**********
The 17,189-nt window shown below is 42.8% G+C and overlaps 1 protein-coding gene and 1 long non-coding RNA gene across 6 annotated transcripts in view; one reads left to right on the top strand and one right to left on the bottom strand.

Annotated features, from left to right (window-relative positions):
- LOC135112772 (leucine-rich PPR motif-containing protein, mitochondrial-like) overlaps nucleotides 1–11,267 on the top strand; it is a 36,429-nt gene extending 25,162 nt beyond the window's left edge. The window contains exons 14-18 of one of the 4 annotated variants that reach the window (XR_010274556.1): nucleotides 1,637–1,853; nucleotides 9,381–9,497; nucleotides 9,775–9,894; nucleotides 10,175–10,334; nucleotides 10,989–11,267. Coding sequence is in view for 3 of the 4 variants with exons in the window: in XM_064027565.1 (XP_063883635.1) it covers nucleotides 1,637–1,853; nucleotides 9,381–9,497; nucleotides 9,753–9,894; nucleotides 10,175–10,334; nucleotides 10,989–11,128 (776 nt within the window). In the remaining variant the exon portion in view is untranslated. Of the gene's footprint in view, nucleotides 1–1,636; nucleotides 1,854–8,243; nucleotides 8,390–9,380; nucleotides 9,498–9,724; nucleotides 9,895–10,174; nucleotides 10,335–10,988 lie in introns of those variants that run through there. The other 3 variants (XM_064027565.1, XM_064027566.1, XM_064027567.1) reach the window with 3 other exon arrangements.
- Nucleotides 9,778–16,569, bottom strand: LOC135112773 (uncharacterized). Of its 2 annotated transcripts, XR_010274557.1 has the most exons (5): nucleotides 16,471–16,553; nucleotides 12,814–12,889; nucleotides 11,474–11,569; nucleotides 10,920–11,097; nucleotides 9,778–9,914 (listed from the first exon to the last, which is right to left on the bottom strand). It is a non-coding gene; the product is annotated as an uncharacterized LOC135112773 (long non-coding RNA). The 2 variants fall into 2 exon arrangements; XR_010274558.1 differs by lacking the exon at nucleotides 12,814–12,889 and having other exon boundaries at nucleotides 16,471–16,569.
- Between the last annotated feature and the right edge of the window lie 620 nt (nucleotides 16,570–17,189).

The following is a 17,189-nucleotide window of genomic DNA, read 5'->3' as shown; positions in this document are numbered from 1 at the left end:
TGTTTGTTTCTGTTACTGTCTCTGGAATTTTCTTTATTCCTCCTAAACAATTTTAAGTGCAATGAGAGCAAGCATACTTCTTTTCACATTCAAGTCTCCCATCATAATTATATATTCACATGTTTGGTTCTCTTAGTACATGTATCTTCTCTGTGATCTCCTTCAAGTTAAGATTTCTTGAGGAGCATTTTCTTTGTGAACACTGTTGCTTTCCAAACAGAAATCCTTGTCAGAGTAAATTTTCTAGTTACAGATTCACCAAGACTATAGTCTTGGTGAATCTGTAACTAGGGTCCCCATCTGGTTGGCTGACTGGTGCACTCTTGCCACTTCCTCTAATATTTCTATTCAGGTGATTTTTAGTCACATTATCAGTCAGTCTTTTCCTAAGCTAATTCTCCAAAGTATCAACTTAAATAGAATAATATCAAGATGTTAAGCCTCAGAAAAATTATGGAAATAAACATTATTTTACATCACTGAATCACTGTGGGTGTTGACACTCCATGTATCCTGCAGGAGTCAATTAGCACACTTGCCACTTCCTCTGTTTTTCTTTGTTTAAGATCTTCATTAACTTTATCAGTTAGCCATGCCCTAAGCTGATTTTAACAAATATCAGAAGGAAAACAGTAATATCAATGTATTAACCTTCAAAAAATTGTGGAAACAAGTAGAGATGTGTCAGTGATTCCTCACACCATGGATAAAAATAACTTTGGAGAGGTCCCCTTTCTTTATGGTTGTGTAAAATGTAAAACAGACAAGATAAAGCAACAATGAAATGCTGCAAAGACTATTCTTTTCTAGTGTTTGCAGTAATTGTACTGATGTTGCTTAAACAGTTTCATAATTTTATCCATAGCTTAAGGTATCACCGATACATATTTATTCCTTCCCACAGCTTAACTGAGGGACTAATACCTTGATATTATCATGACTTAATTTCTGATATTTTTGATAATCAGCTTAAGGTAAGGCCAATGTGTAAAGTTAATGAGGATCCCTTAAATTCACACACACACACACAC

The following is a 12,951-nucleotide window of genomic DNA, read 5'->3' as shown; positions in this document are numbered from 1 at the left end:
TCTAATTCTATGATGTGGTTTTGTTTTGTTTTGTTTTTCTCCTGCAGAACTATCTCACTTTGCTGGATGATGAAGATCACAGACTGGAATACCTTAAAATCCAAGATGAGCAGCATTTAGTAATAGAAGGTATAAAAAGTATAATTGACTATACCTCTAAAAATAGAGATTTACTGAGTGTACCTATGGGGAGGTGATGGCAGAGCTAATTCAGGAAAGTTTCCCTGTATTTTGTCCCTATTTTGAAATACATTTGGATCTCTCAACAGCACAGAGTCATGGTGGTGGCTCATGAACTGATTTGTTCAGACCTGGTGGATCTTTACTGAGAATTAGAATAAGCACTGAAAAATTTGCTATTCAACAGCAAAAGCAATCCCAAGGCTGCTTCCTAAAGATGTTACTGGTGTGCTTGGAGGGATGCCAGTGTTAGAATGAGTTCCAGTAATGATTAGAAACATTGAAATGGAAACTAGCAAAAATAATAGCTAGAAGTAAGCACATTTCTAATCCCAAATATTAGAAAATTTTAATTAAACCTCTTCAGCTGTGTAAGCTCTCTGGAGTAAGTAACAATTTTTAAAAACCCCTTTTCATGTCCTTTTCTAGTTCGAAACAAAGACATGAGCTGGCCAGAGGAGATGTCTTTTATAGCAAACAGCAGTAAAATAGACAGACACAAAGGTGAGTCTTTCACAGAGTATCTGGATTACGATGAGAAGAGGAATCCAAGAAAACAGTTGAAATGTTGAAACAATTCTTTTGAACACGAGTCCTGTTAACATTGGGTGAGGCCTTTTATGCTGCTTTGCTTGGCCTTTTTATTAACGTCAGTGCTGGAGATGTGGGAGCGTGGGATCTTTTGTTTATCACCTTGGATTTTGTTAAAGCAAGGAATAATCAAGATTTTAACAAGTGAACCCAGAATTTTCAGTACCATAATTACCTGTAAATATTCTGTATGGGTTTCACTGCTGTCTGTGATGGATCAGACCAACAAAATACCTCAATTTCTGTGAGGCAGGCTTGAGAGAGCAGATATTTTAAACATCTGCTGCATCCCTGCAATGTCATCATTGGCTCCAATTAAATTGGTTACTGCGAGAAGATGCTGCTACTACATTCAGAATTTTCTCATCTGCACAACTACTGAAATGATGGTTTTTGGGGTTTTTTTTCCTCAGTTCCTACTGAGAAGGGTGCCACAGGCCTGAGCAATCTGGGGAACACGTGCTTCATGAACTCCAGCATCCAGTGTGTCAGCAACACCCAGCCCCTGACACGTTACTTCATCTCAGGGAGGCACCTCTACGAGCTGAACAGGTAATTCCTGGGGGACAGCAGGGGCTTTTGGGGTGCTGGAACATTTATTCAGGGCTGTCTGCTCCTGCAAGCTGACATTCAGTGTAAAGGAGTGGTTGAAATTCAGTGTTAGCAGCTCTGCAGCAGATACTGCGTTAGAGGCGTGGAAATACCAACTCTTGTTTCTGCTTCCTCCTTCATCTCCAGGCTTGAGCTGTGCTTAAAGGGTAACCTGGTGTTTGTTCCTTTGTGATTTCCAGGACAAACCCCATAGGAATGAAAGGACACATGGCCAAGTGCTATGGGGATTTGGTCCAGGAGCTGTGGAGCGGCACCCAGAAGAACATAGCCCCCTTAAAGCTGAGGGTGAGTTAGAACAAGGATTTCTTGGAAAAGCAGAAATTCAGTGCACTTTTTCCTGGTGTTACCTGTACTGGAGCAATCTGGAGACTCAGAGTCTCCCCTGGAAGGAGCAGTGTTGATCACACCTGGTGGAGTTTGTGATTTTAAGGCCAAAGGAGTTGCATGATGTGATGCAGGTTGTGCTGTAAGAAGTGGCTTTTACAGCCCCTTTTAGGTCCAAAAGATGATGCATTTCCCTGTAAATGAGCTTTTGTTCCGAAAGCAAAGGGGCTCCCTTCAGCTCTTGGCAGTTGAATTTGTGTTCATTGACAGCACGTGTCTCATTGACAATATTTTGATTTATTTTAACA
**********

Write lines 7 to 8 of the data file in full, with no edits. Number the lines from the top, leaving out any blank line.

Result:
TGTTTGTTTCTGTTACTGTCTCTGGAATTTTCTTTATTCCTCCTAAACAATTTTAAGTGCAATGAGAGCAAGCATACTTCTTTTCACATTCAAGTCTCCCATCATAATTATATATTCACATGTTTGGTTCTCTTAGTACATGTATCTTCTCTGTGATCTCCTTCAAGTTAAGATTTCTTGAGGAGCATTTTCTTTGTGAACACTGTTGCTTTCCAAACAGAAATCCTTGTCAGAGTAAATTTTCTAGTTACAGATTCACCAAGACTATAGTCTTGGTGAATCTGTAACTAGGGTCCCCATCTGGTTGGCTGACTGGTGCACTCTTGCCACTTCCTCTAATATTTCTATTCAGGTGATTTTTAGTCACATTATCAGTCAGTCTTTTCCTAAGCTAATTCTCCAAAGTATCAACTTAAATAGAATAATATCAAGATGTTAAGCCTCAGAAAAATTATGGAAATAAACATTATTTTACATCACTGAATCACTGTGGGTGTTGACACTCCATGTATCCTGCAGGAGTCAATTAGCACACTTGCCACTTCCTCTGTTTTTCTTTGTTTAAGATCTTCATTAACTTTATCAGTTAGCCATGCCCTAAGCTGATTTTAACAAATATCAGAAGGAAAACAGTAATATCAATGTATTAACCTTCAAAAAATTGTGGAAACAAGTAGAGATGTGTCAGTGATTCCTCACACCATGGATAAAAATAACTTTGGAGAGGTCCCCTTTCTTTATGGTTGTGTAAAATGTAAAACAGACAAGATAAAGCAACAATGAAATGCTGCAAAGACTATTCTTTTCTAGTGTTTGCAGTAATTGTACTGATGTTGCTTAAACAGTTTCATAATTTTATCCATAGCTTAAGGTATCACCGATACATATTTATTCCTTCCCACAGCTTAACTGAGGGACTAATACCTTGATATTATCATGACTTAATTTCTGATATTTTTGATAATCAGCTTAAGGTAAGGCCAATGTGTAAAGTTAATGAGGATCCCTTAAATTCACACACACACACACAC

The following is a 12,951-nucleotide window of genomic DNA, read 5'->3' as shown; positions in this document are numbered from 1 at the left end: